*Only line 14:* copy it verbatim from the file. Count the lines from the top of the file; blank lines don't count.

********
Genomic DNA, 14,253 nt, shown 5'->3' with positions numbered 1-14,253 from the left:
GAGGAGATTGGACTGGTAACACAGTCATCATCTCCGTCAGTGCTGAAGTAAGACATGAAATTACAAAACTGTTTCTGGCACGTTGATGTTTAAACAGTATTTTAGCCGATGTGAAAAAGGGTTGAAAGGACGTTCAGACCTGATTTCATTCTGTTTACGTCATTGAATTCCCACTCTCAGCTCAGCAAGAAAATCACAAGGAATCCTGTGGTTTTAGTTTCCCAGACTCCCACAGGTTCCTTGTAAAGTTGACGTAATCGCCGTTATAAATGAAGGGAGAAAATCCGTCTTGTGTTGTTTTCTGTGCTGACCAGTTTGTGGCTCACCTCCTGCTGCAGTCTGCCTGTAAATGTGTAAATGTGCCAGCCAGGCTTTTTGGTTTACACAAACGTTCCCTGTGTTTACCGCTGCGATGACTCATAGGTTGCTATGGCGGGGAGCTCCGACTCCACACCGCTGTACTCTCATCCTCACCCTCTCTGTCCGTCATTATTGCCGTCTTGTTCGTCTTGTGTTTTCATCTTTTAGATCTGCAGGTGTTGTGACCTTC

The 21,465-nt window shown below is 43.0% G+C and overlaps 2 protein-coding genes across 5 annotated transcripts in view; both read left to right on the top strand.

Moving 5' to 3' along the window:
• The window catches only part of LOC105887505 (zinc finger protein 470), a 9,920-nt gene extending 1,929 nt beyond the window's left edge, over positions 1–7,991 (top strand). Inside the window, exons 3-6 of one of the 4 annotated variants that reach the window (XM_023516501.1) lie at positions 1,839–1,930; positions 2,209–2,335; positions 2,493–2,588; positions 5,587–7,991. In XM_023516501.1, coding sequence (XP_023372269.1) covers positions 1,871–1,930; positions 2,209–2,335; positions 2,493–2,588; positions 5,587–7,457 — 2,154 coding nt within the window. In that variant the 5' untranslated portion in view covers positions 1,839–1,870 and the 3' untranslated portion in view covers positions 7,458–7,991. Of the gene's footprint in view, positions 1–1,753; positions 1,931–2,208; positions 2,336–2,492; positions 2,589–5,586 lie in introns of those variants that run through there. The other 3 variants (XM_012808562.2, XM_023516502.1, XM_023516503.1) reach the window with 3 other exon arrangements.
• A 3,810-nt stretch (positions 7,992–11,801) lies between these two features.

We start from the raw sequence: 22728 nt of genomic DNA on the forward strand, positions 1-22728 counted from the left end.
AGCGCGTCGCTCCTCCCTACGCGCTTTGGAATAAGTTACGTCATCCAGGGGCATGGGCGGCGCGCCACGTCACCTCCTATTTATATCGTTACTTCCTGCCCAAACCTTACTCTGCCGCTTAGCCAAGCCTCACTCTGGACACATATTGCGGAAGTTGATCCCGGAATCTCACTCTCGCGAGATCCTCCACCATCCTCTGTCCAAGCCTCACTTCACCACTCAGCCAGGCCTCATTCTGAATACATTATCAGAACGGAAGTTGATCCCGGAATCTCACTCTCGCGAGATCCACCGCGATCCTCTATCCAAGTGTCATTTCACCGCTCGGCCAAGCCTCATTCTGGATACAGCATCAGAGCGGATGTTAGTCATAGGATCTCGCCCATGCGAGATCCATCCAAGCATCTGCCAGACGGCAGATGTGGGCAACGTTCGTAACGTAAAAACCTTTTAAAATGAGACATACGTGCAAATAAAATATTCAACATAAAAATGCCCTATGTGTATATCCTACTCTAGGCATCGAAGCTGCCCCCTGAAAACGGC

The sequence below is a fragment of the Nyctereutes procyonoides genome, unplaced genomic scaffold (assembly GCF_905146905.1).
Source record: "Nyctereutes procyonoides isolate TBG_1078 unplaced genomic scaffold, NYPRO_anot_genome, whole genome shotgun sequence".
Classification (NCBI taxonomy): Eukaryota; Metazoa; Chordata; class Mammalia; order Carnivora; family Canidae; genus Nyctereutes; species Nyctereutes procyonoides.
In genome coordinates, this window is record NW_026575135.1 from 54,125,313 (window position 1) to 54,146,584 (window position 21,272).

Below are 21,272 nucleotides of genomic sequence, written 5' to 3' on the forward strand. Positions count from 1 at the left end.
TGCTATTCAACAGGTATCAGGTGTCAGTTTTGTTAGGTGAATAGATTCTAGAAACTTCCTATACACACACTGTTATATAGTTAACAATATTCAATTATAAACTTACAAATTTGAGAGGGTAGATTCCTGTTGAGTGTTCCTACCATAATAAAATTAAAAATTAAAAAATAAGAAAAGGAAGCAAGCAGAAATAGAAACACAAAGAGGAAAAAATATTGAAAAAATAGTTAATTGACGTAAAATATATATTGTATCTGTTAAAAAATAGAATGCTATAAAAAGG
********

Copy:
TGCTATTCAACAGGTATCAGGTGTCAGTTTTGTTAGGTGAATAGATTCTAGAAACTTCCTATACACACACTGTTATATAGTTAACAATATTCAATTATAAACTTACAAATTTGAGAGGGTAGATTCCTGTTGAGTGTTCCTACCATAATAAAATTAAAAATTAAAAAATAAGAAAAGGAAGCAAGCAGAAATAGAAACACAAAGAGGAAAAAATATTGAAAAAATAGTTAATTGACGTAAAATATATATTGTATCTGTTAAAAAATAGAATGCTATAAAAAGG